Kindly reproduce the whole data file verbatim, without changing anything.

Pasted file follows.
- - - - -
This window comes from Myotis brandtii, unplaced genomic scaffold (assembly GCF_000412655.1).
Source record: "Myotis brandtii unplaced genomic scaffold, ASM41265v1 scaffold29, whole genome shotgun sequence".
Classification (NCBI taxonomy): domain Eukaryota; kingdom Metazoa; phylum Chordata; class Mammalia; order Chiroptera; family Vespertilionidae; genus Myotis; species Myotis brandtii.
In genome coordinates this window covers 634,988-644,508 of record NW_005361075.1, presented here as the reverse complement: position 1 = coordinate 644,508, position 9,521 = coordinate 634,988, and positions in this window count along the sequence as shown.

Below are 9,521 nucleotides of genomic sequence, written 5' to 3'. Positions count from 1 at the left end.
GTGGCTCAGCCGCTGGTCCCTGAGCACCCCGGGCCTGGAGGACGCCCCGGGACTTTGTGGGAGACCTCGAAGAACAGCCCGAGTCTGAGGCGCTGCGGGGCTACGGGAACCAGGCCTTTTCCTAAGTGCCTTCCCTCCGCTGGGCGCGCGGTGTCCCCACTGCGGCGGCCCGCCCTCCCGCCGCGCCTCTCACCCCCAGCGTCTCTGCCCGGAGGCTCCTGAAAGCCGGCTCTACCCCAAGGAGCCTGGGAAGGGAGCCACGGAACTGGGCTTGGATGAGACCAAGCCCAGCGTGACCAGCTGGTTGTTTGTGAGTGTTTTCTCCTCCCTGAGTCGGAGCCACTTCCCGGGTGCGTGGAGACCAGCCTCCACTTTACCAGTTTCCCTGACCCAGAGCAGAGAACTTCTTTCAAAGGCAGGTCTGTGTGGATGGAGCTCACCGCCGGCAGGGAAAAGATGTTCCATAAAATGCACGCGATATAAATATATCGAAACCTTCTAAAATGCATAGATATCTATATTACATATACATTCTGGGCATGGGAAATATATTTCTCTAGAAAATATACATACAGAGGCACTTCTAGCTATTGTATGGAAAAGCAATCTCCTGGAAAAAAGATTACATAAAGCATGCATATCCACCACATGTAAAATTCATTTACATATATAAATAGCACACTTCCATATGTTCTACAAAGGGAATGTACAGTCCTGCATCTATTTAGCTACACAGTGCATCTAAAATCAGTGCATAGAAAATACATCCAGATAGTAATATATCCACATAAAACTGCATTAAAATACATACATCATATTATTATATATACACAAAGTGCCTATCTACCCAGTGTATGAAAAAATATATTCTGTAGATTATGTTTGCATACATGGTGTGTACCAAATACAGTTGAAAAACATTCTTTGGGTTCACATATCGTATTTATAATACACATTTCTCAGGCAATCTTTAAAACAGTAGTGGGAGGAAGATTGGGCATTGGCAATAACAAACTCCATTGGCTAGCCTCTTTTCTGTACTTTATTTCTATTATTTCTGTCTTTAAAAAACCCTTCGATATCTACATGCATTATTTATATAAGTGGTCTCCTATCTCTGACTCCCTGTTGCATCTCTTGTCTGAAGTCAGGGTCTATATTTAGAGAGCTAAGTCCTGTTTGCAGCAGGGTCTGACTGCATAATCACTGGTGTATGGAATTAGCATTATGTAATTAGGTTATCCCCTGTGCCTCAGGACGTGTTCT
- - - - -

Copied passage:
This window comes from Myotis brandtii, unplaced genomic scaffold (assembly GCF_000412655.1).
Source record: "Myotis brandtii unplaced genomic scaffold, ASM41265v1 scaffold29, whole genome shotgun sequence".
Classification (NCBI taxonomy): domain Eukaryota; kingdom Metazoa; phylum Chordata; class Mammalia; order Chiroptera; family Vespertilionidae; genus Myotis; species Myotis brandtii.
In genome coordinates this window covers 634,988-644,508 of record NW_005361075.1, presented here as the reverse complement: position 1 = coordinate 644,508, position 9,521 = coordinate 634,988, and positions in this window count along the sequence as shown.

Below are 9,521 nucleotides of genomic sequence, written 5' to 3'. Positions count from 1 at the left end.
GTGGCTCAGCCGCTGGTCCCTGAGCACCCCGGGCCTGGAGGACGCCCCGGGACTTTGTGGGAGACCTCGAAGAACAGCCCGAGTCTGAGGCGCTGCGGGGCTACGGGAACCAGGCCTTTTCCTAAGTGCCTTCCCTCCGCTGGGCGCGCGGTGTCCCCACTGCGGCGGCCCGCCCTCCCGCCGCGCCTCTCACCCCCAGCGTCTCTGCCCGGAGGCTCCTGAAAGCCGGCTCTACCCCAAGGAGCCTGGGAAGGGAGCCACGGAACTGGGCTTGGATGAGACCAAGCCCAGCGTGACCAGCTGGTTGTTTGTGAGTGTTTTCTCCTCCCTGAGTCGGAGCCACTTCCCGGGTGCGTGGAGACCAGCCTCCACTTTACCAGTTTCCCTGACCCAGAGCAGAGAACTTCTTTCAAAGGCAGGTCTGTGTGGATGGAGCTCACCGCCGGCAGGGAAAAGATGTTCCATAAAATGCACGCGATATAAATATATCGAAACCTTCTAAAATGCATAGATATCTATATTACATATACATTCTGGGCATGGGAAATATATTTCTCTAGAAAATATACATACAGAGGCACTTCTAGCTATTGTATGGAAAAGCAATCTCCTGGAAAAAAGATTACATAAAGCATGCATATCCACCACATGTAAAATTCATTTACATATATAAATAGCACACTTCCATATGTTCTACAAAGGGAATGTACAGTCCTGCATCTATTTAGCTACACAGTGCATCTAAAATCAGTGCATAGAAAATACATCCAGATAGTAATATATCCACATAAAACTGCATTAAAATACATACATCATATTATTATATATACACAAAGTGCCTATCTACCCAGTGTATGAAAAAATATATTCTGTAGATTATGTTTGCATACATGGTGTGTACCAAATACAGTTGAAAAACATTCTTTGGGTTCACATATCGTATTTATAATACACATTTCTCAGGCAATCTTTAAAACAGTAGTGGGAGGAAGATTGGGCATTGGCAATAACAAACTCCATTGGCTAGCCTCTTTTCTGTACTTTATTTCTATTATTTCTGTCTTTAAAAAACCCTTCGATATCTACATGCATTATTTATATAAGTGGTCTCCTATCTCTGACTCCCTGTTGCATCTCTTGTCTGAAGTCAGGGTCTATATTTAGAGAGCTAAGTCCTGTTTGCAGCAGGGTCTGACTGCATAATCACTGGTGTATGGAATTAGCATTATGTAATTAGGTTATCCCCTGTGCCTCAGGACGTGTTCT